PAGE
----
From Cleveland.Com --
Back in 2008, before then-Cuyahoga County Commissioner Jimmy Dimora’s world started to crumble in earnest, I penned a little song parody about his throwing a couple of Plain Dealer reporters out of a news conference. They were questioning him about a county employee whose hiring looked a lot like cronyism.
It was titled “That’s Dimora”and was sung to the tune of “That’s Amore.”
A couple of days later, a delegation of guys — most of whom you’ve probably at least heard of — dropped by the editorial writers' department to chew me out for disrespecting Italians. Every one of them was as American as an apple pie chaser after a big plate of lasagna. Solid citizens. Here for the duration. Completely invested in the United States of America.
In one particular case, American and proooooooud of it.
They obviously had great love for their ethnic heritage, but they weren’t straddling continents. Their lives were here. Their families were here. Their businesses were here. Their future was here. And the most meaningful parts of their past were here.
I’m confident that if someone ran an Italian flag up the schoolhouse pole above Old Glory, to a man they would have taken offense. Because, to a man, they love this country. Somewhere along each of their lineages, some gutsy forebear risked everything to come here — legally, one would surmise — and stayed to make a life and to contribute to a better, stronger America.
They didn’t forget their heritage, but they aren’t confused about where their allegiance lies.
Contrast that with the vast majority of “immigrants,” who arrive illegally and with no interest whatsoever in contributing to a better, stronger America. They’re immigrants only in the sense that they have entered from another country. They stay as long as it suits them, or until they get caught.
Citizenship is the very last thing on their minds. Money is the very first.
Former Florida Gov. Jeb Bush got the money motivation absolutely right when he rhapsodized about illegal “immigrants” on Sunday, during an event at the George Bush Presidential Library. The rest of it, he mangled beyond recognition:
“The way I look at this is someone who comes to our country because they couldn’t come legally, they come to our country because their families — the dad who loved their children — was worried that their children didn’t have food on the table. And they wanted to make sure their family was intact, and they crossed the border because they had no other means to work to be able to provide for their family. Yes, they broke the law, but it’s not a felony. It’s an act of love. It’s an act of commitment to your family.”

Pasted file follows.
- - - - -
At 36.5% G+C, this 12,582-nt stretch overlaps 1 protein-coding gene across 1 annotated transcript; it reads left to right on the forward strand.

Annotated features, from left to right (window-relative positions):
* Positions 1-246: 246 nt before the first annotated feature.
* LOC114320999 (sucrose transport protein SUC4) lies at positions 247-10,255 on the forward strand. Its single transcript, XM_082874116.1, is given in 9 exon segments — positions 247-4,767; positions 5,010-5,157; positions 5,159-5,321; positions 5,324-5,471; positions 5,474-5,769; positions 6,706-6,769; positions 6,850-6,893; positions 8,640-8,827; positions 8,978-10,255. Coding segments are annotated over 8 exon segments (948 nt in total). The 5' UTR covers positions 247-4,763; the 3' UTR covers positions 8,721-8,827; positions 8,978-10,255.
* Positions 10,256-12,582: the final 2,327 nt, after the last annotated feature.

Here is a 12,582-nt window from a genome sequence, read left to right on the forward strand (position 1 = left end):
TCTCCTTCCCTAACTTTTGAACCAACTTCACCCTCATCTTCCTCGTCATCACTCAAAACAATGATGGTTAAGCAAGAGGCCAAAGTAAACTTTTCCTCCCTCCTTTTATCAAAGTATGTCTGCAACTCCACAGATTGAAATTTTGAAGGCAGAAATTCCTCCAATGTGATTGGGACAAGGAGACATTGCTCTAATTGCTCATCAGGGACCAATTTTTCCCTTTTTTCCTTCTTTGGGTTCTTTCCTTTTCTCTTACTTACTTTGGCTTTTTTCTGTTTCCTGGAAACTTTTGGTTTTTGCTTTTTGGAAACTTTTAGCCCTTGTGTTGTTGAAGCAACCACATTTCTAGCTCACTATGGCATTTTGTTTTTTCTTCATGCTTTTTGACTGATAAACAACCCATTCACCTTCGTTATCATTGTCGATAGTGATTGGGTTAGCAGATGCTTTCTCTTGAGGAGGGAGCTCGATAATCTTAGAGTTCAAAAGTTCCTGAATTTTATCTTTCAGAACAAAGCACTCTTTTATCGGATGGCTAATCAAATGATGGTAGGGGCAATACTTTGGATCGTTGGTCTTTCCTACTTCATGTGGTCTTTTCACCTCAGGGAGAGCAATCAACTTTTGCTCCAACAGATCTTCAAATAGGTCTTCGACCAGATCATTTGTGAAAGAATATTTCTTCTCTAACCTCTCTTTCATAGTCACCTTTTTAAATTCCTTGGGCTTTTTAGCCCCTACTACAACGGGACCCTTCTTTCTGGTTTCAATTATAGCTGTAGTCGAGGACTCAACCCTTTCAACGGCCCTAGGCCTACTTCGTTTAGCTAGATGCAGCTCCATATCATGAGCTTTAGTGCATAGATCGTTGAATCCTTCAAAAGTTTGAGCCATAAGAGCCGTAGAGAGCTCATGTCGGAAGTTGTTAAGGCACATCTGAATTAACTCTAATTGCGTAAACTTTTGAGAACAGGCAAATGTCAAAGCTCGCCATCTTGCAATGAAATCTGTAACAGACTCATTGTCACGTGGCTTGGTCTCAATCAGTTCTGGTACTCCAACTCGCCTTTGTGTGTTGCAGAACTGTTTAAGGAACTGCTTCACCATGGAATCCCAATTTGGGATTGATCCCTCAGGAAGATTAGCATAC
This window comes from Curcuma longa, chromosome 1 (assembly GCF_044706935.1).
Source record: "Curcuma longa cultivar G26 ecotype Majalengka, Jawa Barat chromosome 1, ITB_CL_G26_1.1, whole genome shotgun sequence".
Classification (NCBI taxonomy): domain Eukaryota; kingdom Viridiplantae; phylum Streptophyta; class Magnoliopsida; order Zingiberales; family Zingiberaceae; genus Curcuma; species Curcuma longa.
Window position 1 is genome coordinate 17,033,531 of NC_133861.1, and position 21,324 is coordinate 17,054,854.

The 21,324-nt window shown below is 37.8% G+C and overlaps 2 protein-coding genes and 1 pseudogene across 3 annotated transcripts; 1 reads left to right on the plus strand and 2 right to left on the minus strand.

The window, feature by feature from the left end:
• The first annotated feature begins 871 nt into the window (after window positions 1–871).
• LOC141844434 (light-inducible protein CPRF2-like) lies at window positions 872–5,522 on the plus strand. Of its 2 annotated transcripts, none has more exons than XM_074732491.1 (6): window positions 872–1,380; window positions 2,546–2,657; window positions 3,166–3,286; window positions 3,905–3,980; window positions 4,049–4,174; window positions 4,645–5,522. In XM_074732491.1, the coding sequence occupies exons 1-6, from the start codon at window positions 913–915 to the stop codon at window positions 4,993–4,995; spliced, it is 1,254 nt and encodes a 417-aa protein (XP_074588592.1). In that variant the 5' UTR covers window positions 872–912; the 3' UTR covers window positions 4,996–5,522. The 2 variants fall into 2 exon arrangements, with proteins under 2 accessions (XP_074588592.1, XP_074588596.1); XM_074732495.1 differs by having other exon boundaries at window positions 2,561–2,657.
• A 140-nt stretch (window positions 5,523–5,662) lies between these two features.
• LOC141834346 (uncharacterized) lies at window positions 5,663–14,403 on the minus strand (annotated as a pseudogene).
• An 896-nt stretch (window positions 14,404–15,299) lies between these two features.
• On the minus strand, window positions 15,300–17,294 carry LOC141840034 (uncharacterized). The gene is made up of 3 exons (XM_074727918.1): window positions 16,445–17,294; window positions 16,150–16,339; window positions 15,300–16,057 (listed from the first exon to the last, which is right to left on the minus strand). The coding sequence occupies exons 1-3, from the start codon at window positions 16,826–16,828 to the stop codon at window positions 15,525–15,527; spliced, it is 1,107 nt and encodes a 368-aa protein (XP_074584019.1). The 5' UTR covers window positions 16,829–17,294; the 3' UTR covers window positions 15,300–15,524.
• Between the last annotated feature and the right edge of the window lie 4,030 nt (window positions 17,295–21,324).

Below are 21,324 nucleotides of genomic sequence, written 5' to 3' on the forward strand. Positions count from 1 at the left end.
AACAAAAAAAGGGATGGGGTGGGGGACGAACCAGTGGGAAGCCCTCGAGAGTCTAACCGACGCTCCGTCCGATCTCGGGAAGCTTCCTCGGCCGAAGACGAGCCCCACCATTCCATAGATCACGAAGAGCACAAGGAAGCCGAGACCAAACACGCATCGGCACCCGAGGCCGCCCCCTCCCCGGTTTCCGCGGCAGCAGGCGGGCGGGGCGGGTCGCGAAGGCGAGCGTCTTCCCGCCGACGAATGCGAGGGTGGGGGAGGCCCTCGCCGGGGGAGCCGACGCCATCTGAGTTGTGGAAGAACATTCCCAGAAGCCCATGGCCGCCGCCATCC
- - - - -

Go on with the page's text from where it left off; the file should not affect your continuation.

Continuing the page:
OK, Mexico is a hell of a mess. It’s corrupt. Its oil riches have been horribly mismanaged, and what hasn’t been squandered has been stolen by the people in charge. It’s drug-ridden, gang-ridden and poverty-ridden. Getting out of there has to have tremendous appeal.
But they can’t do it legally, so their lives stay there, even when their bodies are here. And going back with a bag of dollars earned up north in the land of opportunity has a lot of appeal, too.
Their apologists remind us constantly that the United States is “a nation of immigrants.” And so it is. But let’s not flatter today’s illegals by calling them immigrants. They’re just visitors, here on their own, individually conceived guest-worker program.
The immigrants of previous generations came here looking for opportunity and wealth, too. But the vast majority did so with no thought of returning. They packed what they could, booked passage on ships, said goodbye to everyone they knew and disembarked days or weeks later at Ellis Island. They were committed to being in the United States because they were convinced that the United States was the best place in the whole world to make a life.
They came to be Americans, not to be Italian or Irish or Polish people merely residing in the United States, with roots and plans no deeper than a mailing address.
That, too, was an act of love — love for the things they understood America to stand for.
They came to be Americans, not just to take what they could get and head for home as soon as they thought they had enough or felt the law closing in. They didn’t break the law to come, in hopes of being hired by an employer willing to break the law, under the nose of a government that declines to enforce the law. They came to learn and assimilate into the culture, not to change the culture so it resembled what they had left behind.
America, meanwhile, doesn’t exist because the Founding Fathers made an act of commitment to their families. Far from it.
America exists because of enormous risks — to lives, to fortunes, to sacred honor, to families — taken by people who believed strongly enough in the ideals laid out in the Declaration of Independence to commit everything to them.
You won’t find any such commitment in today’s illegal “immigrants.” They’re here to use America. And while they’re here, they, in turn, are used to increase the political power of groups that cynically play on the emotions of good-hearted, soft-headed people — like Jeb Bush.
It’s good that he spoke up the way he did, because in doing so he torpedoed his already extremely slim chance at the Republican presidential nomination. That was a public service. So was giving Americans reason to re-examine the point of immigration.
If immigration is to make any sense, it must benefit both sides — the new arrival and his new nation. In no way does the scant benefit of cheap labor begin to offset the damage that is being done to American law and culture.
Kevin O’Brien is The Plain Dealer’s deputy editorial page editor.